Churchill Way Flyovers are being demolished this September
4 years ago
Demolition of the Churchill Way flyovers in Liverpool city centre could begin this September.
A report to Liverpool City Council’s Cabinet next Friday (19 July) is seeking permission to remove the 50-year-old structures in a phased demolition, at a cost of £6.75m, which would be completed by the end of the year.
The two-lane, concrete highways – opened as part of a city centre inner ring road scheme that was later cancelled – were closed at the end of September 2018 after construction flaws were discovered.
This led to a detailed inspection that concluded that multiple, significant defects could not be reversed and it would cost the council £7.2m just to maintain the structure, with no traffic allowed, for the remaining 20 years of its lifespan.
The proposed demolition, which includes the removal of the flyovers and associated footbridges, would see the installation of a temporary footbridge over Hunter Street; and minor highway improvements to address current traffic issues in the area. Several trees in the area will need to be removed but the council would seek to replant.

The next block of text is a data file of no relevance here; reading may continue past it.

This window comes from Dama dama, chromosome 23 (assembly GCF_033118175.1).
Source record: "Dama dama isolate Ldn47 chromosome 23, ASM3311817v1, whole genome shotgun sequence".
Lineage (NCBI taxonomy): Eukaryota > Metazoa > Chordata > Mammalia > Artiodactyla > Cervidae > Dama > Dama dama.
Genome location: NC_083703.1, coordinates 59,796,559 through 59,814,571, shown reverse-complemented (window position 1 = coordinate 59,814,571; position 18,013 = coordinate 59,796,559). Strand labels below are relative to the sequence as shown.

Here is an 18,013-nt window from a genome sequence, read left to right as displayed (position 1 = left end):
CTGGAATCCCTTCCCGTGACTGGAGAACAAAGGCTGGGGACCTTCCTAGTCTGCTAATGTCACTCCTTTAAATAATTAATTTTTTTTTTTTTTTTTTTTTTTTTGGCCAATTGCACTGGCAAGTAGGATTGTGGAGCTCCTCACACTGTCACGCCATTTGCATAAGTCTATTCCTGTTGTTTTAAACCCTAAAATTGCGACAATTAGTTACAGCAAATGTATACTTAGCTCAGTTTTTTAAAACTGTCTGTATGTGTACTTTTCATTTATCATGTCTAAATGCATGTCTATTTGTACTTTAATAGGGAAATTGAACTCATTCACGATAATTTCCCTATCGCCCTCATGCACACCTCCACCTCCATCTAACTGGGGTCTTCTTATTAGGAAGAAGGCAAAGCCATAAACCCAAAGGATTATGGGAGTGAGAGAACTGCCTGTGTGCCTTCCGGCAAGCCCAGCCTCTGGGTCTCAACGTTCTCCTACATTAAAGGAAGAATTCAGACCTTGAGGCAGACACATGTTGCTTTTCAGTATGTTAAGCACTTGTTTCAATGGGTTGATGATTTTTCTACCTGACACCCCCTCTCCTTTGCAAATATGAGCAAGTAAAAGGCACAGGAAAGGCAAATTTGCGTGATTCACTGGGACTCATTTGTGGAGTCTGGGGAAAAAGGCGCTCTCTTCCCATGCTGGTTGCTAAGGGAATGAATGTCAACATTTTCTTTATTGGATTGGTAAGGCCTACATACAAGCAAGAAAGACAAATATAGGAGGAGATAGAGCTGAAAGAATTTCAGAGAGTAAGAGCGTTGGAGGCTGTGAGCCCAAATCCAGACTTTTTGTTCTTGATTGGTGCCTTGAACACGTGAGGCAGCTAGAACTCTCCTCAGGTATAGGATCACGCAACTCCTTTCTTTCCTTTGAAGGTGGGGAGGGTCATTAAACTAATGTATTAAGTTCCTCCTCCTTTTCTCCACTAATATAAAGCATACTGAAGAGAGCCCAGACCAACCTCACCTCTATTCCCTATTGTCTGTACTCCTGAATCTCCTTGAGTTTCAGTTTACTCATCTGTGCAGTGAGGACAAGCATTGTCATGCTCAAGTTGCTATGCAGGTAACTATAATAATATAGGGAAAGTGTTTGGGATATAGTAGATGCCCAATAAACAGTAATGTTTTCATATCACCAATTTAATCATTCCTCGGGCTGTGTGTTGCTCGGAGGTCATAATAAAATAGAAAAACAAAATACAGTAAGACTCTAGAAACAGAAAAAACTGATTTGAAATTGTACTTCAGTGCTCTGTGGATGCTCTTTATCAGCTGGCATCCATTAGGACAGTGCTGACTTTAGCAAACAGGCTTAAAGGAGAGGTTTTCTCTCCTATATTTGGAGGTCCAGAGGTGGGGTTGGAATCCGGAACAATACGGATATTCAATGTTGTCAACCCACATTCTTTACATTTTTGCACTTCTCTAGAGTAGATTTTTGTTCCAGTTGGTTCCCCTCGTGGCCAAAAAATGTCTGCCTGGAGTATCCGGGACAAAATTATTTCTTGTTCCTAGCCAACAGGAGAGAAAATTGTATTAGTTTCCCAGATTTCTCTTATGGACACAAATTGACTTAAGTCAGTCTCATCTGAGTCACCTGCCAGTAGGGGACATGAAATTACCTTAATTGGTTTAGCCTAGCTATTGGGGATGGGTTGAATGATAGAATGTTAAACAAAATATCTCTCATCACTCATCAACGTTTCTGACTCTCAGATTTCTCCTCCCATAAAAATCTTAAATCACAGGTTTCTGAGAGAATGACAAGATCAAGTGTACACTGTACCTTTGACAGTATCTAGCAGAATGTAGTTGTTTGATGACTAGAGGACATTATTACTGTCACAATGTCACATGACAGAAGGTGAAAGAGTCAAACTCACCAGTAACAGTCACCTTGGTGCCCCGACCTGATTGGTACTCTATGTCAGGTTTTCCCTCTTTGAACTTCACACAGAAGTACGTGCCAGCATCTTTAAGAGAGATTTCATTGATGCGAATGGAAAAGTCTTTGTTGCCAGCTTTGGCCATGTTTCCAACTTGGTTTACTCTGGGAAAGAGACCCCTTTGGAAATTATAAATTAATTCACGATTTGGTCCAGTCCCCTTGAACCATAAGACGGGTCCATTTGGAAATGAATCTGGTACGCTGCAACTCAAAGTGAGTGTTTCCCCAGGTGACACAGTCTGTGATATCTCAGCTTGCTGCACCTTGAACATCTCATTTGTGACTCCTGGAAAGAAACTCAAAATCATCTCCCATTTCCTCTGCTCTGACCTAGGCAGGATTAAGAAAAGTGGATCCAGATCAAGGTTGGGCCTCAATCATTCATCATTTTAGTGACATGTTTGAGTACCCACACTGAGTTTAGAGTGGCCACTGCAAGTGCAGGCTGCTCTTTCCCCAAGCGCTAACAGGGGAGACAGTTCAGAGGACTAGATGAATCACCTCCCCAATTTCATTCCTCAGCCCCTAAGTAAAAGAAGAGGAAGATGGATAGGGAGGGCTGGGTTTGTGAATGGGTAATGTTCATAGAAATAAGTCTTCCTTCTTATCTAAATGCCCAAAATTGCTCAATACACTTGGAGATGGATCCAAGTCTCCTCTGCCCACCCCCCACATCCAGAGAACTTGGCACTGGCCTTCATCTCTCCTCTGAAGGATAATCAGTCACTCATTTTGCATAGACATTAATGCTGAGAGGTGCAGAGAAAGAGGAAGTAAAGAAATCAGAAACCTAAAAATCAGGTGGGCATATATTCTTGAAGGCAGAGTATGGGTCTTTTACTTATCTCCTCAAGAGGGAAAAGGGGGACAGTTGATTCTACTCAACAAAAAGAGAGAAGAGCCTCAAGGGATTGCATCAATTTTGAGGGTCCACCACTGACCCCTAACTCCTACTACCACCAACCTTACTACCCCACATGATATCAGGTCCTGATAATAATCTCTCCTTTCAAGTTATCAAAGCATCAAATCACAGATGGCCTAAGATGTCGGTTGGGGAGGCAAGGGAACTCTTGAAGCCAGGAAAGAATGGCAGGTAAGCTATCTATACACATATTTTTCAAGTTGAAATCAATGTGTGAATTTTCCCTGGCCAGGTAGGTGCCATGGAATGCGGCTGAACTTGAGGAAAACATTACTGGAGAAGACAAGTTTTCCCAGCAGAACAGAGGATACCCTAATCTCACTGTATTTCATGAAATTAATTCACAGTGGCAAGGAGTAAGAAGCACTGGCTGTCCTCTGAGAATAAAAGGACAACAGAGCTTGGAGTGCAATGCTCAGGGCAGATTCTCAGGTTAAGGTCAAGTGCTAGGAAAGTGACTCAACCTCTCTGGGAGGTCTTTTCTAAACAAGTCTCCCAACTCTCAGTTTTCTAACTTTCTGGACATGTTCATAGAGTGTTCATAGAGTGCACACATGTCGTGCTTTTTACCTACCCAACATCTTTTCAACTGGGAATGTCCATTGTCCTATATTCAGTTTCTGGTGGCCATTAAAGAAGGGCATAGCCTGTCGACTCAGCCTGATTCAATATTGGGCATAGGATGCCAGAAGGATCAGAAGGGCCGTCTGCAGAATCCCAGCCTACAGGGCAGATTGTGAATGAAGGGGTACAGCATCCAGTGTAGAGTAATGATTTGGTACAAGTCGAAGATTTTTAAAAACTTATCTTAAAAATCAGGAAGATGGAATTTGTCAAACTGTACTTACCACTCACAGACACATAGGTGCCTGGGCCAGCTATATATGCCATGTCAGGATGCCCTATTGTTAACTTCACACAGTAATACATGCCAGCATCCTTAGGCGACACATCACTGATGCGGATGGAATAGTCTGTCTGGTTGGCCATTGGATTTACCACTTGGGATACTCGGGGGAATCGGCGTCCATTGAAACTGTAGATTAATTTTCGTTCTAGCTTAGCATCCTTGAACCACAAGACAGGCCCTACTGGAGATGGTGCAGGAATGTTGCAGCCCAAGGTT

At the same time Liverpool City Council’s highways team will develop a detailed proposal to improve connectivity in the area and a masterplan will be created to manage the land released by the demolition.
Minor alterations will also be made to the highway layout around the Hunter Street – Byrom Street – Queensway Tunnel entrance, to improve traffic and pedestrian movements. Engineers have also investigated potential impact to other nearby roadwork schemes, specifically the new city Bus Hub currently under construction on Old Haymarket, and concluded the demolition will have no negative effect.
Funding for the proposed demolition will come from the Liverpool City Centre Connectivity (LCCC) Phase 1 Grant Fund Agreement and subject to Cabinet approval, the city council will seek to apply for a grant increase of £1.75m from the Liverpool City Region Combined Authority to deliver the scheme.
For more information about the £45m LCCC programme, which is a key scheme within the council’s wider £500m Better Roads programme, head to the website here.